People who have been to rehab know one very important thing about treatment. It can get very expensive. For some people, the cost of rehab often acts as a deterrent to getting treatment. That’s very unfortunate, but there are ways to pay for rehab without breaking the bank. The best way is through health insurance.
Thanks to the Affordable Care Act of 2009, healthcare insurance providers are required by law to cover addiction treatment costs, in the same manner, they would any other medical condition. They are also not permitted to discriminate based on a preexisting clause. Therefore, people should be able to pay for a good portion of treatment with the healthcare insurance they have purchased through their employer or as an individual. As for the people who don’t have healthcare insurance, paying for addiction treatment becomes a bigger mountain to climb.
Since rehab is a medical expenditure, more than a few people have asked whether or not the costs of rehab are tax-deductible. That’s a very interesting question because if they are, that means the U.S. government would participate in helping someone pay for rehab. The short answer to this question is, yes, a lot of the costs related to adduction treatment are tax-deductible. It would be incumbent on each individual to research the topic based on their own situation. In the following section, we will give more details on how you can deduct the costs of rehab from your tax return is eligible to do so.
Requirements for Deducting Rehab Cists on Tax Return
When you file your tax return, you have to decide if you are going to use the standard deduction, which is currently $12,550 for a single taxpayer, or if you are going to itemize deductions. Of course, you would want to itemize deductions if you have enough qualifying deductions to exceed the $12,550 threshold. If you were to choose to itemize, you would need to use form 1040 (the long-form). If you are using that form, you would have the opportunity to deduct a portion of your rehab costs. That amount would be determined as follows.
According to IRS guidelines, each taxpayer can deduct medical and dental expenses to the extent they exceed 7.5% of the taxpayer’s adjusted gross income (AGI). Example: Your AGI is $50,000. 7.5% of that number would be $3,750. That means you would be permitted to deduct all of your medical and dental costs that exceed the $3,750 threshold. If your total medical and dental costs for the year totaled $5,000, then you could deduct $1,250. The next question you might ask would be what qualifies as medical and dental costs?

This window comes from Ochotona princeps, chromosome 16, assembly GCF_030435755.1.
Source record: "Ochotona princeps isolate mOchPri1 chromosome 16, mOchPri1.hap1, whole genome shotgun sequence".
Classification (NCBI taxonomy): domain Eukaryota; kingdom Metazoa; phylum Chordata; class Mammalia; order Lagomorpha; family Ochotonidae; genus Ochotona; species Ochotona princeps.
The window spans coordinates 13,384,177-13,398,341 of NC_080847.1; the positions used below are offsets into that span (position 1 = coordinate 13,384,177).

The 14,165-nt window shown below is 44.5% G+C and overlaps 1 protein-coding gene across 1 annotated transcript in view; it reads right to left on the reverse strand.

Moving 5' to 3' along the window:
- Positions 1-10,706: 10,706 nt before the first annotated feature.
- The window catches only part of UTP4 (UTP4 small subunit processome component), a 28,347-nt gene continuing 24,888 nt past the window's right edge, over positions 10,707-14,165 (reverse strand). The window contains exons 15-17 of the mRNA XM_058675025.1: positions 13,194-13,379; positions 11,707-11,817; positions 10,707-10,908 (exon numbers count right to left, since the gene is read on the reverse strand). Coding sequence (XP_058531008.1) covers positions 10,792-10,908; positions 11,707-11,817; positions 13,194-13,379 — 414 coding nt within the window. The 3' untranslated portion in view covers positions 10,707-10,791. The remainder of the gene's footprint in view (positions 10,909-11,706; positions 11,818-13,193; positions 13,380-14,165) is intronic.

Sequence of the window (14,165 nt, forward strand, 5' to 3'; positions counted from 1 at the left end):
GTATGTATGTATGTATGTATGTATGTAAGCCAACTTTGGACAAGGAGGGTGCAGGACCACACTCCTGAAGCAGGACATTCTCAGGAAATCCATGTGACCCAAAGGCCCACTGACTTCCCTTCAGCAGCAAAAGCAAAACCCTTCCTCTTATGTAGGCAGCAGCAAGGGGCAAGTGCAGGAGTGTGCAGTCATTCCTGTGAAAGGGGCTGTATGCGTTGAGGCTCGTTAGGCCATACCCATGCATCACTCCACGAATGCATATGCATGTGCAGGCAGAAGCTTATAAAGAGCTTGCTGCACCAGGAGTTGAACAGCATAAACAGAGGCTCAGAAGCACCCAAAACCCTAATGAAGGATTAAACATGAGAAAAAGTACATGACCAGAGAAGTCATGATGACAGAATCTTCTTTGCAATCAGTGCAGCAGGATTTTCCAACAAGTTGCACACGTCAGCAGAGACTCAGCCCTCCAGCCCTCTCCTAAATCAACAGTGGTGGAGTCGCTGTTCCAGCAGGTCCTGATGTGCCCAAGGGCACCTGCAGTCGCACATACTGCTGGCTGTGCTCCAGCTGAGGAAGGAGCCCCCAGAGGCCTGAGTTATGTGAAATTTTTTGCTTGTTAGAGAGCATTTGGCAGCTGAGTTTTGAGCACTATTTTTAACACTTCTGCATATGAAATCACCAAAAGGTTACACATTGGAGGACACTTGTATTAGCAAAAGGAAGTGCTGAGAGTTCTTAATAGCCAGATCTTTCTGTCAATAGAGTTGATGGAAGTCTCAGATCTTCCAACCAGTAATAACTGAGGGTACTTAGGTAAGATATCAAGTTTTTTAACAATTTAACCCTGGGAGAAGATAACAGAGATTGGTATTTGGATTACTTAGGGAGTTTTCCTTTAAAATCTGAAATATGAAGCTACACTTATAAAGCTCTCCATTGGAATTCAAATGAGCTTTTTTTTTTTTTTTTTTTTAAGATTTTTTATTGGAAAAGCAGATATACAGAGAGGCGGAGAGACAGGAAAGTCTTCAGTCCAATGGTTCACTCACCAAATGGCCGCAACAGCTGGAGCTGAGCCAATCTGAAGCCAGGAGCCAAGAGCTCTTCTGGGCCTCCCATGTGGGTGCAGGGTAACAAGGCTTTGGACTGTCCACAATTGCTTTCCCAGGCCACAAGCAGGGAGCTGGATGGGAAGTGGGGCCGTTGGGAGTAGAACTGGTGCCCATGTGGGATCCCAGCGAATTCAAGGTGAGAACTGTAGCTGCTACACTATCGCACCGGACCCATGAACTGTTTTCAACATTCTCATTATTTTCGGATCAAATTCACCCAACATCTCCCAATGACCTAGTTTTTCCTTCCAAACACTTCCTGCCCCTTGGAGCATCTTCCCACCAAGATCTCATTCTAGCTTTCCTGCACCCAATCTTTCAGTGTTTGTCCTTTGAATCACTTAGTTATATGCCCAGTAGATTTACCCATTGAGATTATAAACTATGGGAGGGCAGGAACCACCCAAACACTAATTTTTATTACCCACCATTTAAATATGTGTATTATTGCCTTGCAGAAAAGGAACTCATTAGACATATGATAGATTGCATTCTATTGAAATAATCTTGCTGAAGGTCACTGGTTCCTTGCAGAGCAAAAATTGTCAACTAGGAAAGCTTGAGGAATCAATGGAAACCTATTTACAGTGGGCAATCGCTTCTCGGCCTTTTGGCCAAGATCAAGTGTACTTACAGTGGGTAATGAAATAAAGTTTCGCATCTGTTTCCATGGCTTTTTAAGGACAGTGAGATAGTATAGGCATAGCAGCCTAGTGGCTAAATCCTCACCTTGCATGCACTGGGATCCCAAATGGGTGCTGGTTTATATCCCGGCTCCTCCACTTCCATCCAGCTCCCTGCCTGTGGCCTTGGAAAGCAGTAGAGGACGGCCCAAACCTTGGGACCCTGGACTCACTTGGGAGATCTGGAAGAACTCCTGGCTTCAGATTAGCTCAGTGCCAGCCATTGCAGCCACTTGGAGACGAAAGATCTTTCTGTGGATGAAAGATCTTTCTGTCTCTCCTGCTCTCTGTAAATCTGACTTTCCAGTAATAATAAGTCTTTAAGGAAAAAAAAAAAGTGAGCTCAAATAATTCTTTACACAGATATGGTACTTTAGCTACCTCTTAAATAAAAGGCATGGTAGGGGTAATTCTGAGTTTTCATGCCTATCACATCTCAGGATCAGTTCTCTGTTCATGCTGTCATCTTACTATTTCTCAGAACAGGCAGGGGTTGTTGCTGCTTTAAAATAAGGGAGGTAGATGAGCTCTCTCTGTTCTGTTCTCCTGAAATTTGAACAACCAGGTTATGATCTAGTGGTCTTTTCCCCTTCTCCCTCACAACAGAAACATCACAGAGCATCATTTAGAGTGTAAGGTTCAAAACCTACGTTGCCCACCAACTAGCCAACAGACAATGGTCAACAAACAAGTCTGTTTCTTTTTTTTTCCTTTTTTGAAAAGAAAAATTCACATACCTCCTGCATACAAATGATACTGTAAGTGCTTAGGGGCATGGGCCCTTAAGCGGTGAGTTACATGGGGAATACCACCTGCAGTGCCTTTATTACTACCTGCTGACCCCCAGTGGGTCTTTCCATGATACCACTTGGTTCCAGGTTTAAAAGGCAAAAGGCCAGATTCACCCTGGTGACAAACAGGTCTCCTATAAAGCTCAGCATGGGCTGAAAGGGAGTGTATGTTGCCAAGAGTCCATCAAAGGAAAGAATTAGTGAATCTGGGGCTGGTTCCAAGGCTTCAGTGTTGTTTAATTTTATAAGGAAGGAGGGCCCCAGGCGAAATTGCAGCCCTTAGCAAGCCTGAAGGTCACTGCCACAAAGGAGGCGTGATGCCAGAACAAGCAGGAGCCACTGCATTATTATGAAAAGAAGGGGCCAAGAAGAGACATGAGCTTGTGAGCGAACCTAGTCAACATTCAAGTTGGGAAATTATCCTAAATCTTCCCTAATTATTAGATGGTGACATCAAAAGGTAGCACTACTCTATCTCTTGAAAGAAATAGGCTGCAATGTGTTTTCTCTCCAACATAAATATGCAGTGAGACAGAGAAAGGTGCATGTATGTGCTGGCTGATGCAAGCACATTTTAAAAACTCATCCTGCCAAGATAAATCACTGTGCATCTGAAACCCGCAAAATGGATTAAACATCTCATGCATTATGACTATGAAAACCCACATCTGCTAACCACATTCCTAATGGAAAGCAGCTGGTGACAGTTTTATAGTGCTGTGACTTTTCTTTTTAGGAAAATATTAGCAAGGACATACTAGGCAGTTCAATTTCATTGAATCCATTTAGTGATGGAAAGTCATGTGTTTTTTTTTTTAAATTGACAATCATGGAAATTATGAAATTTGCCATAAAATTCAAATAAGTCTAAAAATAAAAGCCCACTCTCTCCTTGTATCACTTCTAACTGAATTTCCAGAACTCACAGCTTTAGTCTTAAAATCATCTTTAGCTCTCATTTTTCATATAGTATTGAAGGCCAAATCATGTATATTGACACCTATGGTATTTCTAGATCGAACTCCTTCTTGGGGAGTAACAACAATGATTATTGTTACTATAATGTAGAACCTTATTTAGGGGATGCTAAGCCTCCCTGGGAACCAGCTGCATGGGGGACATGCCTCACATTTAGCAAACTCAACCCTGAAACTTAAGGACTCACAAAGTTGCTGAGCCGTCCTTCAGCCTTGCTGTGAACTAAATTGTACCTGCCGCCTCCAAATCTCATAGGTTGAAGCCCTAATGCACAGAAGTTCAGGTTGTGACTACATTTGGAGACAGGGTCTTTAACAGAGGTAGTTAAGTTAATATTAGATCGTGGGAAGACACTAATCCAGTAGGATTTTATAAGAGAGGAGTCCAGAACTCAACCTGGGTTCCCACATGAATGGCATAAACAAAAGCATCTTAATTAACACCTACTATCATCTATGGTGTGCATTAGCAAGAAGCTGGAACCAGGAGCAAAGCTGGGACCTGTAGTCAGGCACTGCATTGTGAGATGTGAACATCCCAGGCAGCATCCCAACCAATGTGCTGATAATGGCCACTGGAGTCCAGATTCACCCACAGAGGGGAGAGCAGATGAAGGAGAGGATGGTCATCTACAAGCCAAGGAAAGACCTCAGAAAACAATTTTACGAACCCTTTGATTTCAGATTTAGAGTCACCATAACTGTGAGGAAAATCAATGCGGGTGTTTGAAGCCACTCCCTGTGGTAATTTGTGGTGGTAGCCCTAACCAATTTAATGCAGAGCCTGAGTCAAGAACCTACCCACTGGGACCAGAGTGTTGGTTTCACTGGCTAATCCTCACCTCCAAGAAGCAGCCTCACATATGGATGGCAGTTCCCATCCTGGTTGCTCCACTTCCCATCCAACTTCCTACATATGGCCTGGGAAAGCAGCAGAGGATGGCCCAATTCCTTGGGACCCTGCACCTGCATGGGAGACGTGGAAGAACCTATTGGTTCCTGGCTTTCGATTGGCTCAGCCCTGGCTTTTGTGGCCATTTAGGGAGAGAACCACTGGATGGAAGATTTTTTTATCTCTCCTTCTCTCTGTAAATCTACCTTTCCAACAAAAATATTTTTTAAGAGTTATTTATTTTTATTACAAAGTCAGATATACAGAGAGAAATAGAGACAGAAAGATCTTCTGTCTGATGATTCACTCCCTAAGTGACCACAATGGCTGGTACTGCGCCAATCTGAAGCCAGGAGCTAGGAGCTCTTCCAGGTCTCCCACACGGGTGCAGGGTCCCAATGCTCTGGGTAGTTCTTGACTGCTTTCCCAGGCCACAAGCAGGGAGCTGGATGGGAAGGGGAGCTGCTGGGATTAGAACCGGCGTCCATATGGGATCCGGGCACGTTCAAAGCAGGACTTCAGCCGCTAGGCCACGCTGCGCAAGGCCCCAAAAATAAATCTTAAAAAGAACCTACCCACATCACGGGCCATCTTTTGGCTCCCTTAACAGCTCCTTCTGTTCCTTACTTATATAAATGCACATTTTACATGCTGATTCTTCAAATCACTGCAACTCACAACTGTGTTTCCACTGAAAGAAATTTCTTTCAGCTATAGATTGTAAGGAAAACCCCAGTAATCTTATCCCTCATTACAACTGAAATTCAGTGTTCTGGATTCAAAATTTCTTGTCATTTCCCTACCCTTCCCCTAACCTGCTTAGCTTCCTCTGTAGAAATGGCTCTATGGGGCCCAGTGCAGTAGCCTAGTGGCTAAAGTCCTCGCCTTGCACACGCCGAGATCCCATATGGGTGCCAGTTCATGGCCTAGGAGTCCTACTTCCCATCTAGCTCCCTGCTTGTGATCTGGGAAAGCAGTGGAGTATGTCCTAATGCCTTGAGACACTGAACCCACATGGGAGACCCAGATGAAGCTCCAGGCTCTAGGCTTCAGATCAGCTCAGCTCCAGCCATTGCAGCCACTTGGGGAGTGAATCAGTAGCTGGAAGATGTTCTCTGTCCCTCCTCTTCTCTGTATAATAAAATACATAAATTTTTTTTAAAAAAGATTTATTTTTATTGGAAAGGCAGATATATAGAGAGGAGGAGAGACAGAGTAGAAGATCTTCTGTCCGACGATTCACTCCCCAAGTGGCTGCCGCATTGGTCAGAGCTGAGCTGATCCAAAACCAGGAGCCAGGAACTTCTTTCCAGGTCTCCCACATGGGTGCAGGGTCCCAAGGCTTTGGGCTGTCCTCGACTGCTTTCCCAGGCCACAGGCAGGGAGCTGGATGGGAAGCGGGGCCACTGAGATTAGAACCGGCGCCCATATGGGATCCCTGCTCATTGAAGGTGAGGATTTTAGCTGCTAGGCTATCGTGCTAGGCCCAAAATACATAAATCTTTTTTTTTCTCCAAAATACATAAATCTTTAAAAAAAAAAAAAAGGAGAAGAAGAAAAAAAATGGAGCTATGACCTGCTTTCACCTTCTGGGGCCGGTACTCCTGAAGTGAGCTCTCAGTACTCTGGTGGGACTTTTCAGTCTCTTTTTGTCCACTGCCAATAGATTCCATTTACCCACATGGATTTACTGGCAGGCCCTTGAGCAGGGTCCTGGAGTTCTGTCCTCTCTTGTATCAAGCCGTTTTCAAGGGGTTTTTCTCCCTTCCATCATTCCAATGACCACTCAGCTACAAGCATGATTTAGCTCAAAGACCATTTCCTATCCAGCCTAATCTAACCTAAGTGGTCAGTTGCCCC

Here’s a partial list:
- The costs of diagnosis, cure, mitigation, treatment, or prevention of disease
- The costs to alleviate or prevent a physical or mental disability or illness
- Healthcare insurance premiums
- Transportation costs
- Rehab costs
Remember, you can also deduct these costs for your spouse if you are married and filing jointly. So, you first have to determine whether or not you have enough total itemized deductions to go with 1040. The universe of possible deductions would include property taxes, mortgage interest, moving expenses, some educational expenses, business expenses for a sole proprietorship, charitable contributions, and much more. Yes, you would also want to include all of your medical and dental qualifying costs. If you do exceed the $12,550, you will know immediately you will be able to deduct some of your rehab costs.
It’s even possible that a big bill from rehab would be enough to put you into 1040 long-form status. You would also have to endure a lot of extra work to gather all of the supporting documentation for your itemized deductions. With that said, it might well be worth it if you end up getting an IRS refund due to your rehab costs. It might not be much, but every little bit helps. Regardless of your tax status, you still need to consider your personal health.
At some point, your addiction could do significant damage to your life. We are here to help you in any way that we can. That would include helping you to find ways to cover the cost of your treatment. If you would like to contact us at 833-820-2922, we would have the opportunity to provide you with information about our faculty and addiction treatment options. Maybe, this is a phone call you cannot afford to avoid.